Prisoners Lend Their Expertise To Finding Missing Children
Dec. 25, 1985
EAST MEADOW, N.Y. (AP) _ Inmates of a Long Island jail have been enlisted in the effort to find missing children, hatching such ideas as distributing pictures of the youngsters to real-estate brokers or putting them on bubble-gum wrappers.
''If you want to know something about science, you go to a scientist, and if you want to know something about this sort of thing, you go to inmates,'' said Manhasset businessman Sal Miglio, who was the inspiration for the prisoners' project.
Each year, Miglio provides bail money to free a few inmates at Nassau Correctional Center for Christmas - he helped nine of them this week - and a couple of months ago, the inmates asked a county official what they could do in return.
Bobby Moore, coordinator of drug and alcohol services for the sheriff's department, told them Miglio, 53, had once mentioned he was especially interested in the plight of missing children.
About 70 prisoners went to work on proposals, and early this week a group of state and county officials and private individuals, including Miglio, began considering them. Members of the group said some of the ideas will be used.
Many of the ideas offered by inmates stressed involving children more in the search for other children, Moore said.
Among the ideas offered by inmates were putting pictures of missing children in comic books or on school buses, giving stiffer sentences to those convicted of taking children and staging a ''Live Aid''-type benefit concert to be called ''Live Kids.''
''Real estate offices as well as landlords that rent direct are a good source in the location of missing children. A directory should be provided to real estate offices,'' wrote one inmate, who did not give permission for his name to be used.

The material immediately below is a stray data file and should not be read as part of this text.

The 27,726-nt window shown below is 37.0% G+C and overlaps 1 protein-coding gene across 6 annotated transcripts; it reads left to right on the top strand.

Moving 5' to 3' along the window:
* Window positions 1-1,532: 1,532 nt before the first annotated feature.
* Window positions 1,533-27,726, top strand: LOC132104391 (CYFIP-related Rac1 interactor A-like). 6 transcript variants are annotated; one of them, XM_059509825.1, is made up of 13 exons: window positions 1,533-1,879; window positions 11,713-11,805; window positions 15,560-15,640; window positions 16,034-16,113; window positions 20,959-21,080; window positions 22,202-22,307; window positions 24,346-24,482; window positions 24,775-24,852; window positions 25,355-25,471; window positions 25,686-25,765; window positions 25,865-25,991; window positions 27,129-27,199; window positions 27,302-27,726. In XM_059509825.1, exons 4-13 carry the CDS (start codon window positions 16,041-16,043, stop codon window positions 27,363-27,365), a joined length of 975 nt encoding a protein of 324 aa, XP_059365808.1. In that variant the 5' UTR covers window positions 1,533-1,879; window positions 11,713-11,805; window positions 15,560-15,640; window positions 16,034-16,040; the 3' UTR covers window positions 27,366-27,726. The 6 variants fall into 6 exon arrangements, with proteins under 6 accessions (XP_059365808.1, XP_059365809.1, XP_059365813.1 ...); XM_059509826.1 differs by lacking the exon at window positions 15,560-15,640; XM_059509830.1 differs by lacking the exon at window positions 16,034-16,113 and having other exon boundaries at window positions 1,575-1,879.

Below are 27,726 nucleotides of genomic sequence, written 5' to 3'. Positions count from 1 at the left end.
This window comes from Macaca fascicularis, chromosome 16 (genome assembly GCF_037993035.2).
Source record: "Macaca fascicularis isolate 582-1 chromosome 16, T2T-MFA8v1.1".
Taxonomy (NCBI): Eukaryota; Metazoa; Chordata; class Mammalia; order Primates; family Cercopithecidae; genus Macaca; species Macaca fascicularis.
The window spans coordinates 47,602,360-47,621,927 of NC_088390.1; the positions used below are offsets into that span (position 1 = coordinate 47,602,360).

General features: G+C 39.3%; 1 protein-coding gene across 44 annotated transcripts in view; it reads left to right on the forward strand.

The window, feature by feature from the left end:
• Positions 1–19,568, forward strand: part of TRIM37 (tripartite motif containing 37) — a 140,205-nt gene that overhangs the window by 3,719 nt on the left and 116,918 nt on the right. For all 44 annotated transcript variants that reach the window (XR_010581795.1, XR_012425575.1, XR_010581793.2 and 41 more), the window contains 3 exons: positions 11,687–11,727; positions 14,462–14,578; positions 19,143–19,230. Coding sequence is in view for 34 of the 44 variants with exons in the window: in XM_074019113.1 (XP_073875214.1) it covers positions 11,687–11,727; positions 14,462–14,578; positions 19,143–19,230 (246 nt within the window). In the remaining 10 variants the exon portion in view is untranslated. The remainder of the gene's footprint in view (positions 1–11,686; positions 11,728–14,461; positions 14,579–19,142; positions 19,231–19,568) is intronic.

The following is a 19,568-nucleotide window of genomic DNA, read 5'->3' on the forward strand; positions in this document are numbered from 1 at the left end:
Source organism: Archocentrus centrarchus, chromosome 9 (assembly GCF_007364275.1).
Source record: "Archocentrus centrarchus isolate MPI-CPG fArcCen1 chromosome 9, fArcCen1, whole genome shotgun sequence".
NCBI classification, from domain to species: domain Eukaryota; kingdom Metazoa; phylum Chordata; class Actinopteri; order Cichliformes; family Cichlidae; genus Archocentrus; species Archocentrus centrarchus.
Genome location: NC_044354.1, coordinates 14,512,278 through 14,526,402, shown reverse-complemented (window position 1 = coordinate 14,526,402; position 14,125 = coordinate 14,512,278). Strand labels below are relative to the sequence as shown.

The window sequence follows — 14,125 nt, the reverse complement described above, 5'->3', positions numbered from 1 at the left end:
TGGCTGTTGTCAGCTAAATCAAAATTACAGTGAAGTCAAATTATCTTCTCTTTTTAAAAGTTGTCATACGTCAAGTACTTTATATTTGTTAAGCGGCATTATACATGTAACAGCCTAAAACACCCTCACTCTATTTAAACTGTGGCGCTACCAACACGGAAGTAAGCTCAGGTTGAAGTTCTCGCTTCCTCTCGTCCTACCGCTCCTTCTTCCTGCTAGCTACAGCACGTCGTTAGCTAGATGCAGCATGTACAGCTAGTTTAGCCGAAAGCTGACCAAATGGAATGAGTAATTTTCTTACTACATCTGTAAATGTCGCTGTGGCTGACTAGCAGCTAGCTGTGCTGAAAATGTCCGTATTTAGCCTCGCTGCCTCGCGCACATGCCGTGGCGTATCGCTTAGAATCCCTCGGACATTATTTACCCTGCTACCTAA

James DeSantis, 31, of Brooklyn, one of the inmates released Tuesday after Miglio paid his bail, suggested that pictures of missing children be put on chewing gum wrappers.
''If the public were to see these missing children more often, they would have a better chance of finding them,'' DeSantis said. He also suggested that cereal boxes have pictures of missing children instead of coupons.
''One way to increase the numbers of eyes on the street is to seek out the life of a community's teen-agers,'' another inmate wrote. ''Most teen-agers are hanging out exactly where many abductions occur - schools, shopping malls, parks, etc.''
''I think some of the ideas were excellent,'' said Sunny Szymanski who, along with her husband Michael, operates the Children's Rescue Foundation. The foundation raises funds for non-profit agencies that help find missing children.
''Some of the suggestions the inmates made are things that haven't been used before,'' she said. ''This is the type of crime that really turns their stomach and they want to do something about it.''